Five Best Thursday Columns

On the end of NATO, the Army's liberal ethos, and the cost of urban farming

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Nicholas Kristof on the U.S. Army Model of Liberalism  New York Times Columnist Nicholas Kristof suggests that in solving our economic crisis we should perhaps look not to the business sector for an example of efficiency or even to Sweden but, instead, to the United States Military. "When our armed forces are not firing missiles, they live by an astonishingly liberal ethos--and it works," Kristof explains. "The military helped lead the way in racial desegregation, and even today it does more to provide equal opportunity to working-class families--especially to blacks-- than just about any social program. It has been an escalator of social mobility in American society because it invests in soldiers and gives them skills and opportunities." Despite the hierarchy, cameraderie within and between the military's ranks is strong because its members know they are being taken care of. "This is a rare enclave of single-payer universal health care, and it continues with a veterans' health care system that has much lower costs than the American system as a whole." Kristof does recognize the oddness in seeking "a model of compassion in an organization whose mission involves killing people ... [and is] often unwelcoming to gays and lesbians and is conflicted about women as well." Still, in trying to solve our economic problems, "the tendency has been to move toward a corporatist model that sees investments in people as woolly-minded sentimentalism or as unaffordable luxuries." He argues that "that's not the only model out there."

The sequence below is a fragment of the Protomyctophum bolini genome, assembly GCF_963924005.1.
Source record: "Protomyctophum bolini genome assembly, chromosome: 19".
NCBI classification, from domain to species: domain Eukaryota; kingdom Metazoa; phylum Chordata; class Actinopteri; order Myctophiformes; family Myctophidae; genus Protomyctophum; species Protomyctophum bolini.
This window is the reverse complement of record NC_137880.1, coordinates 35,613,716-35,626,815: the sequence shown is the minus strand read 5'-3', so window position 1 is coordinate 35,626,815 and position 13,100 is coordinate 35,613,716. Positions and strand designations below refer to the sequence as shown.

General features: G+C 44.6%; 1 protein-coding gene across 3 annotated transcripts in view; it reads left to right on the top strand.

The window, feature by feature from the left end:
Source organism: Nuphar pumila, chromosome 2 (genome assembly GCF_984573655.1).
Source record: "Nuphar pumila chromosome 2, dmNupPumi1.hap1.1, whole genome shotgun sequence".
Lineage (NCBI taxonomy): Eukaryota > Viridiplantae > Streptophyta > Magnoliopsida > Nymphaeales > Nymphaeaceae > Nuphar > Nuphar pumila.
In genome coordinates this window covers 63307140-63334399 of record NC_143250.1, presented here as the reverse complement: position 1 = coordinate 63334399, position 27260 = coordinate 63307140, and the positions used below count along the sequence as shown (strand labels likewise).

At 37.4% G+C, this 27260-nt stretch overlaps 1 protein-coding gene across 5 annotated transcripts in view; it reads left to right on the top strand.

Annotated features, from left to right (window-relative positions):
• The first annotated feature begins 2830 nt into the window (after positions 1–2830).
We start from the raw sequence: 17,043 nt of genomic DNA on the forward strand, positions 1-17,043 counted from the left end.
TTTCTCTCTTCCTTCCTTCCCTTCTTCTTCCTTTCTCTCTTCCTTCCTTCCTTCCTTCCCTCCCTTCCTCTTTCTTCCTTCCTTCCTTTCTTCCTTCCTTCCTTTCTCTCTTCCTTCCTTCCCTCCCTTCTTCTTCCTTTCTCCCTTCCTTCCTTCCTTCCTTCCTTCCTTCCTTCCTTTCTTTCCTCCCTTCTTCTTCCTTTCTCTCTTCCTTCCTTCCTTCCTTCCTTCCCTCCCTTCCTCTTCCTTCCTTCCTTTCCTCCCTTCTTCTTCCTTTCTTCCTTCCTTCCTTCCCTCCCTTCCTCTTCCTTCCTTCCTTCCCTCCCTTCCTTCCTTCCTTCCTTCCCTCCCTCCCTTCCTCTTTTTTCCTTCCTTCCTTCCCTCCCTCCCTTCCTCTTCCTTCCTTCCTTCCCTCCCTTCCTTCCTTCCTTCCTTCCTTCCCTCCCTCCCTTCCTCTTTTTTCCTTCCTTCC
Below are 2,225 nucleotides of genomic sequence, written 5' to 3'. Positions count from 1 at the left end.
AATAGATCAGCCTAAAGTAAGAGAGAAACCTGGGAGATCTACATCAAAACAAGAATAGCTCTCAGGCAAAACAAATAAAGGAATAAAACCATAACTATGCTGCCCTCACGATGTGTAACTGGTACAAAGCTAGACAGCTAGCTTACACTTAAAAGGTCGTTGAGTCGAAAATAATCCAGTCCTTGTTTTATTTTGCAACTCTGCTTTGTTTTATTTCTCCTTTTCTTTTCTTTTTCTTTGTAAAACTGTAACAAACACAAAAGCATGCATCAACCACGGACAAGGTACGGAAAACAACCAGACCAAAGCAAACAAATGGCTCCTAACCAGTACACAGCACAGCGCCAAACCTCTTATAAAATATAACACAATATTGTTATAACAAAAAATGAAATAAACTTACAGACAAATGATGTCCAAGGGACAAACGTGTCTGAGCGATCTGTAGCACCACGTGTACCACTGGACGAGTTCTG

Peter Moskos on Bringing Flogging Back "America has a prison problem," Peter Moskos declares in today's Washington Post. "Never in the history of the world has a country locked up so many of its people." According to Moskos, this problem is "mostly due to longer and mandatory sentences combined with an idiotic war on drugs." Moskos offers a solution that would doubtless delight Foucault: "Bring back the lash. Give convicts the choice of flogging in lieu of incarceration," he suggests. The first penitentiary was created as an alternative to flogging. "The idea was that penitentiaries would heal the criminally ill just as hospitals cured the physically sick," Moskos explains. "It didn't work." Incarceration, he argues, often encourages crime and "destroys families and jobs...To break the cycle of crime, people need help. And they would need less help if they were never incarcerated in the first place." He insists that flogging "is honest, cheap and, compared to prison, humane." The criminal justice professor notes that while some question whether flogging is humane, others say it isn't adequate punishment. But, he argues, "if flogging shouldn't be offered because it's too soft--if we need to keep people locked up precisely because overcrowded jails and prisons are so unbelievably horrific--then perhaps we need to question our humanity."